08 January 1916

HELLES EVACUATION - Every possible preparation for the evacuation of Helles on the night of 8 January had been made. All they could do now was wait for night fall. The selected routes back to the beach had been carefully marked out with flour while the others had been blocked with masses of tangled barbed wire obstructions. Along the planned route were control stations to carefully monitor and report the passage of each party.

Major Norman Burge of the Nelson Battalion was in charge of the station at Skew Bridge.

"I'm in charge of the divisional rendezvous and as these small scattered groups come in, I have to sort them out into their own particular units and pack them off to the beach. I don't quite know all details yet but the idea seems to be that I've got to put the last man in on his right road, and once that's done, I can promise you that you won't see my heels for small pebbles! Of course we hope that even if they do discover that we are retreating from our front lines pretty soon after we have commenced to go, that they won't come after us too quickly. In fact we are discouraging little schemes of that kind by leaving large numbers of contact mines behind us and various other little booby traps, which should throw a considerable amount of cold water (otherwise melinite) on any thrusting and inquisitive spirits." (Major Norman Burge, Nelson Battalion, 1st Brigade, RND)

Up near the front line the final few men wore sandbags over our boots while a layer of straw had been put down on the floor of the trenches to try and muffle the sound. Sub-Lieutenant Ivan Heald of the Hood Battalion felt the tension growing.

"Never did man listen to sound so anxiously as I did, sitting alone in the old French dugout in the red glow of a charcoal brazier. I was fearful that any moment there might come clamouring in my ears the furious babbling splutter of rapid fire, which would mean an attack. But the hours wore on in a healthy sequence of occasional bombs and steady sniping, and half an hour before midnight I made a tour to the end of my line, where my commander, Freyberg, with Asquith and six men, were holding the chaos of mine craters and trenches which the French named La Ravine de la Mort. They both decided there was time to finish some biscuits they had left in a dug-out" (Sub-Lieutenant Ivan Heald, Hood Battalion, 2nd Brigade, RND)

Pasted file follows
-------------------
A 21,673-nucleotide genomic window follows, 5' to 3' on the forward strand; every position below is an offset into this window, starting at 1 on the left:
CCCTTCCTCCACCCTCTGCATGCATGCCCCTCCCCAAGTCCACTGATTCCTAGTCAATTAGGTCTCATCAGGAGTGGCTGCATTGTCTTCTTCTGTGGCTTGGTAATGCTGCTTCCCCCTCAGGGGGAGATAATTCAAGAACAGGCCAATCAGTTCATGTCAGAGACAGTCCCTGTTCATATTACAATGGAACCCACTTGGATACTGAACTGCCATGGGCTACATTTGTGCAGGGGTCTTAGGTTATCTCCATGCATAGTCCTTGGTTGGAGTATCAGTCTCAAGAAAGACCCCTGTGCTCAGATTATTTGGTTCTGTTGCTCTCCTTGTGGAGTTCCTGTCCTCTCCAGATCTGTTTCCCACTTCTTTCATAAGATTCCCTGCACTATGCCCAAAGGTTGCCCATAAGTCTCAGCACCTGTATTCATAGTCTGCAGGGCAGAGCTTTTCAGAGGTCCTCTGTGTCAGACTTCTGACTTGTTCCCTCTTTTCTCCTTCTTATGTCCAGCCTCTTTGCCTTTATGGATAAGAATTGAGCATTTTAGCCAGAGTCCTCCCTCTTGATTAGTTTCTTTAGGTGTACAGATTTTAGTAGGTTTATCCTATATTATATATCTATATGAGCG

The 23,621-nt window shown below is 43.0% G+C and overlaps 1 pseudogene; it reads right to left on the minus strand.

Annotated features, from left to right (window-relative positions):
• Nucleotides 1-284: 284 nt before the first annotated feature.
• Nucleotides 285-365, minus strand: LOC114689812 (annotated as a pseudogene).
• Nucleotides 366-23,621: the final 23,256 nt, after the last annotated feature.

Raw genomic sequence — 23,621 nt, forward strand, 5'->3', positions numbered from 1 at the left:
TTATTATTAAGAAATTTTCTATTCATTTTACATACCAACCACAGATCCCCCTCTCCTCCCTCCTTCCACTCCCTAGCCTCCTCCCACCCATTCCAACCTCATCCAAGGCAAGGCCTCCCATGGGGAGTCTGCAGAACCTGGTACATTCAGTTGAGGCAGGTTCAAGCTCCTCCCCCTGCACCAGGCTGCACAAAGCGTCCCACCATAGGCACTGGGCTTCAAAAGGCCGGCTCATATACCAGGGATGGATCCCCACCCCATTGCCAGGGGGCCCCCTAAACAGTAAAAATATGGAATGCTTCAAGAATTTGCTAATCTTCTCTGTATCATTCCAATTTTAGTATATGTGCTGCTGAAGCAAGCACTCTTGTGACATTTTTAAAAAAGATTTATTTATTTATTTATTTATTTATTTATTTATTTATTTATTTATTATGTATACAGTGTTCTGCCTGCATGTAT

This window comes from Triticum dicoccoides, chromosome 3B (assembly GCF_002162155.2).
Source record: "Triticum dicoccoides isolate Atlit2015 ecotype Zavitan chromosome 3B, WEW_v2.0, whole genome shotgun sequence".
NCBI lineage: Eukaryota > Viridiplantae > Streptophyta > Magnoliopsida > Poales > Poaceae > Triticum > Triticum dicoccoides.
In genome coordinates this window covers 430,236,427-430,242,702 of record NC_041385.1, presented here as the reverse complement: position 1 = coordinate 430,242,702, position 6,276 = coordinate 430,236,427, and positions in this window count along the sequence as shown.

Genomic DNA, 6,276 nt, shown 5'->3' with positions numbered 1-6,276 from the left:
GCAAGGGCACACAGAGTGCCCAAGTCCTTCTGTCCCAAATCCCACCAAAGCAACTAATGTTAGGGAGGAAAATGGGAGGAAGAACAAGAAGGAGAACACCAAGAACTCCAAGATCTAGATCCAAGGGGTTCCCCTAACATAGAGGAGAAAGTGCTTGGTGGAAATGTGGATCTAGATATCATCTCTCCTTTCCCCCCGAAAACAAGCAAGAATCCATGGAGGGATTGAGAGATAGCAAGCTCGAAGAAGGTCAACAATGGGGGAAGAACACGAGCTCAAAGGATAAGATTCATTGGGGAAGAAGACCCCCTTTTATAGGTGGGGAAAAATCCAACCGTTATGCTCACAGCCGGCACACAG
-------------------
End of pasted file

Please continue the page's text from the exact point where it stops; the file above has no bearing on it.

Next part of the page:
At long last the time came for Heald and his small party to creep away and they began their fraught journey back to V Beach. 

"A touch on the back of the last man and he climbed down from the firing step and touched the next man farther along, and quietly we filed out of the long firing line, and, as we stole away, I could hear the Turks coughing and talking in their trench 20 yards away. Two or three times, to hide the shuffle of the men's gear against the side of the trench, I jumped on the firing step and let my Webley-Scott bark at Achi Baba, and somewhere on the left someone fired a farewell Very light, which lit up the sandbags until the blackness came welling up out of the trench again as the rocket died away. So we shuffled past the telephone station at the top of the communication trench."

Off they went back down the zigzagging communication trenches. 

"The Turk's own moon was in the sky, a perfect crescent with a star, and a wind rising dangerously from the north. Now and again a wistful sigh of a spent bullet, and ever wheeling behind us the shaft of the great Chanak searchlight. The men talked little among themselves, and I think we were all awed by the bigness of the thing, and saddened by the thoughts of the little crosses we were leaving behind us - the little wooden crosses that were creeping higher every day to meet the crescents on that great sullen hill."